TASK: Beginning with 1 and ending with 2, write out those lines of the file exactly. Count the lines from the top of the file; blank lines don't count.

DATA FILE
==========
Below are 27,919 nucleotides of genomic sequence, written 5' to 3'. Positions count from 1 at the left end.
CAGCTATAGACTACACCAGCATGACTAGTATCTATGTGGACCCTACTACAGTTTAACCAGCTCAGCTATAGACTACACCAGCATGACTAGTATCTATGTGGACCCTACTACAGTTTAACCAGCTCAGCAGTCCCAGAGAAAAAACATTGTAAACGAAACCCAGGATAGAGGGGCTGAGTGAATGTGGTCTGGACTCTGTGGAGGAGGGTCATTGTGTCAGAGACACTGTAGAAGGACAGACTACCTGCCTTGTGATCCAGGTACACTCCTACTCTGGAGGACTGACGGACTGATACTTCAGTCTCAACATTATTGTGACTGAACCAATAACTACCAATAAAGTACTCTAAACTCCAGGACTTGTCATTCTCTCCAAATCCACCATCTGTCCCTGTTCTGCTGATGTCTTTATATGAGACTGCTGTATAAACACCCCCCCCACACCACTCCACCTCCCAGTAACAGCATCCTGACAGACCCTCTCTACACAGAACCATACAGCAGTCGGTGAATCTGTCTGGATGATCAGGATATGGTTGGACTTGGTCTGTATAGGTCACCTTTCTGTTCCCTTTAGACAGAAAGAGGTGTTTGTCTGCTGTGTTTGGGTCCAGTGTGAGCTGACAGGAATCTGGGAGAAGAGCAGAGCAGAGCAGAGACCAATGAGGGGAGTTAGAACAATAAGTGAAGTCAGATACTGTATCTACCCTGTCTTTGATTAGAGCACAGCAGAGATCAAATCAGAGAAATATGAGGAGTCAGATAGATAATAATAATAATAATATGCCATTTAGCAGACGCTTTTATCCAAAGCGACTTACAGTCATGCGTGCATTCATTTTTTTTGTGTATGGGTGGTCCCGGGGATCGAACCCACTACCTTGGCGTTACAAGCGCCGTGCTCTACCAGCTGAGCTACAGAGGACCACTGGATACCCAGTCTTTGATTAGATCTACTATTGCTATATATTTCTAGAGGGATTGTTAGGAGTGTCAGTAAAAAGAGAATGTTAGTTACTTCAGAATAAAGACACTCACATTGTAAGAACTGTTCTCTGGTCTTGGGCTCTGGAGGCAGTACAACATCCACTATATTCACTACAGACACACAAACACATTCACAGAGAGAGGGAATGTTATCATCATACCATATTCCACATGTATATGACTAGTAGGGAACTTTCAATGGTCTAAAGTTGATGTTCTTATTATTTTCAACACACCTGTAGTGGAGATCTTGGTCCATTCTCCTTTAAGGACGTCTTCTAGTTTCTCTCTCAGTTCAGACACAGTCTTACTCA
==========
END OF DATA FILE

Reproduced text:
Below are 27,919 nucleotides of genomic sequence, written 5' to 3'. Positions count from 1 at the left end.
CAGCTATAGACTACACCAGCATGACTAGTATCTATGTGGACCCTACTACAGTTTAACCAGCTCAGCTATAGACTACACCAGCATGACTAGTATCTATGTGGACCCTACTACAGTTTAACCAGCTCAGCAGTCCCAGAGAAAAAACATTGTAAACGAAACCCAGGATAGAGGGGCTGAGTGAATGTGGTCTGGACTCTGTGGAGGAGGGTCATTGTGTCAGAGACACTGTAGAAGGACAGACTACCTGCCTTGTGATCCAGGTACACTCCTACTCTGGAGGACTGACGGACTGATACTTCAGTCTCAACATTATTGTGACTGAACCAATAACTACCAATAAAGTACTCTAAACTCCAGGACTTGTCATTCTCTCCAAATCCACCATCTGTCCCTGTTCTGCTGATGTCTTTATATGAGACTGCTGTATAAACACCCCCCCCACACCACTCCACCTCCCAGTAACAGCATCCTGACAGACCCTCTCTACACAGAACCATACAGCAGTCGGTGAATCTGTCTGGATGATCAGGATATGGTTGGACTTGGTCTGTATAGGTCACCTTTCTGTTCCCTTTAGACAGAAAGAGGTGTTTGTCTGCTGTGTTTGGGTCCAGTGTGAGCTGACAGGAATCTGGGAGAAGAGCAGAGCAGAGCAGAGACCAATGAGGGGAGTTAGAACAATAAGTGAAGTCAGATACTGTATCTACCCTGTCTTTGATTAGAGCACAGCAGAGATCAAATCAGAGAAATATGAGGAGTCAGATAGATAATAATAATAATAATATGCCATTTAGCAGACGCTTTTATCCAAAGCGACTTACAGTCATGCGTGCATTCATTTTTTTTGTGTATGGGTGGTCCCGGGGATCGAACCCACTACCTTGGCGTTACAAGCGCCGTGCTCTACCAGCTGAGCTACAGAGGACCACTGGATACCCAGTCTTTGATTAGATCTACTATTGCTATATATTTCTAGAGGGATTGTTAGGAGTGTCAGTAAAAAGAGAATGTTAGTTACTTCAGAATAAAGACACTCACATTGTAAGAACTGTTCTCTGGTCTTGGGCTCTGGAGGCAGTACAACATCCACTATATTCACTACAGACACACAAACACATTCACAGAGAGAGGGAATGTTATCATCATACCATATTCCACATGTATATGACTAGTAGGGAACTTTCAATGGTCTAAAGTTGATGTTCTTATTATTTTCAACACACCTGTAGTGGAGATCTTGGTCCATTCTCCTTTAAGGACGTCTTCTAGTTTCTCTCTCAGTTCAGACACAGTCTTACTCA